To be honest, I just want to talk about the world and my experience and tell my story. I think you only start thinking of those stories as political if they haven’t necessarily been heard before. I’m just talking about my day-to-day reality, about what happens when I go to the airport and try to get on a plane and go to another country. To me it’s not political, it’s just personal.
I’m talking about what it feels like and what it looks like to be me and the stories I see around me. People start saying that’s “political” because you’re not used to seeing it. I would also say that any perspective is a political perspective. Any time you focus on one story over another that betrays a set of values that you think is important is political. It’s like, Downton Abbey is political. They’re focusing on these people. I guess the distinction between art that is seen as political and art that isn’t is actually quite paper-thin. I don’t think there really is one. We tend to label something as political when we’re not used to seeing it put out there.
So if you’re saying that political art is just art, what’s your take on the criticism actors face when they say something that’s construed as political? They’re told to go back to acting or whatever it is they do.
See, that I don’t understand, because if a reality TV star can be president, then why can’t an actor have an opinion on politics? I don’t get it.
Can you expand on what you mean?
Right, well, look, we’re all in this together. We’re all human beings on Spaceship Earth [laughs] keeping it up there instead of seeing it crash. Everyone has a role to play in talking about what they think is important, and through that debate, hopefully, we can come to some kind of consensus that, you know, destroys as little of this planet as possible. [Laughs.] I think the idea that people aren’t qualified to talk about what they care about just because they’re in the public eye is slightly perverse.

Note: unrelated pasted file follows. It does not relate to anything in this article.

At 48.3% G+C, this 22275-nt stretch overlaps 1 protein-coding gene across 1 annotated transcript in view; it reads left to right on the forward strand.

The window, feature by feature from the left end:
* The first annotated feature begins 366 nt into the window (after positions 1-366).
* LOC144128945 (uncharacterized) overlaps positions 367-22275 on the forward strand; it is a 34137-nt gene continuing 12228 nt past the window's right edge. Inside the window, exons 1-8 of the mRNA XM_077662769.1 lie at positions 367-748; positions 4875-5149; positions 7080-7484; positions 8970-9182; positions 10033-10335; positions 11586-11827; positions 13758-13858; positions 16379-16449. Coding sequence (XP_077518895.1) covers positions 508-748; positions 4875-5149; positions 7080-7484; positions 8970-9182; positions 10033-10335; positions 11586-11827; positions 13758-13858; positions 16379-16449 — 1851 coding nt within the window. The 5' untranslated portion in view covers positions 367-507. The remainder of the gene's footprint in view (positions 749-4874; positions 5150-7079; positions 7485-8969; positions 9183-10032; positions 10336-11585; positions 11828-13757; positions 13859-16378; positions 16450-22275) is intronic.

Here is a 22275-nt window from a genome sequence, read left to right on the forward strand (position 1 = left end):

In fact, I would argue the opposite. Anyone who does have a platform and a voice in these times to speak up against what they perceive to be an injustice actually has a moral responsibility to do so. In this day and age, there are so few forums where global conversations take place between everyone. Everyone’s off in their own little bubbles, everyone’s following people on Twitter they already agree with, or reading news sites they already like, so there are very few areas where lots of different people who might disagree are paying attention. One of those areas is music, one of those is the arts, one of those is Hollywood.
But just to play devil’s advocate, isn’t Hollywood itself a bubble, a left-leaning one? There are barely any actors, it seems, who support the current administration.
Well, I don’t know what “Hollywood” means. I mean, if you’re saying that, like, if you happen to have worked on a film, that makes you a part of the bubble, I think that’s really weird. I think what’s really easy to do is generalize about people. We have too much of that right now, and to say that everyone in Hollywood is like this, or everyone in the Midwest is like this, or everyone in the Middle East is like this — that’s part of the problem. That’s an us-and-them perspective.
One of the foundations behind art and storytelling is that there is no us and them. That’s why you can relate to stories. That’s why when I watched The Crown, I can be moved, even though I’m not the Queen of England. [Laughs.] That’s why I like Girls. I’m not a 20-something white woman from a middle-class background, but I love the show. It’s got great acting.
What does it take to continue telling stories that make it harder to generalize? I’m asking for your take on keeping up this discussion about diversity in Hollywood, because that’s another issue tied to the industry.
I think it’s about empowering new voices and investing in them. It’s partly about eliminating the risks that lie behind backing a new voice. I think that in a really cluttered marketplace, what we’re starting to see is taking calculated risks can really pay off. Who doesn’t want to do Barry Jenkins’ next movie, you know what I mean? Who can say no to that? It’s a really good time to take calculated risks. People want something fresh.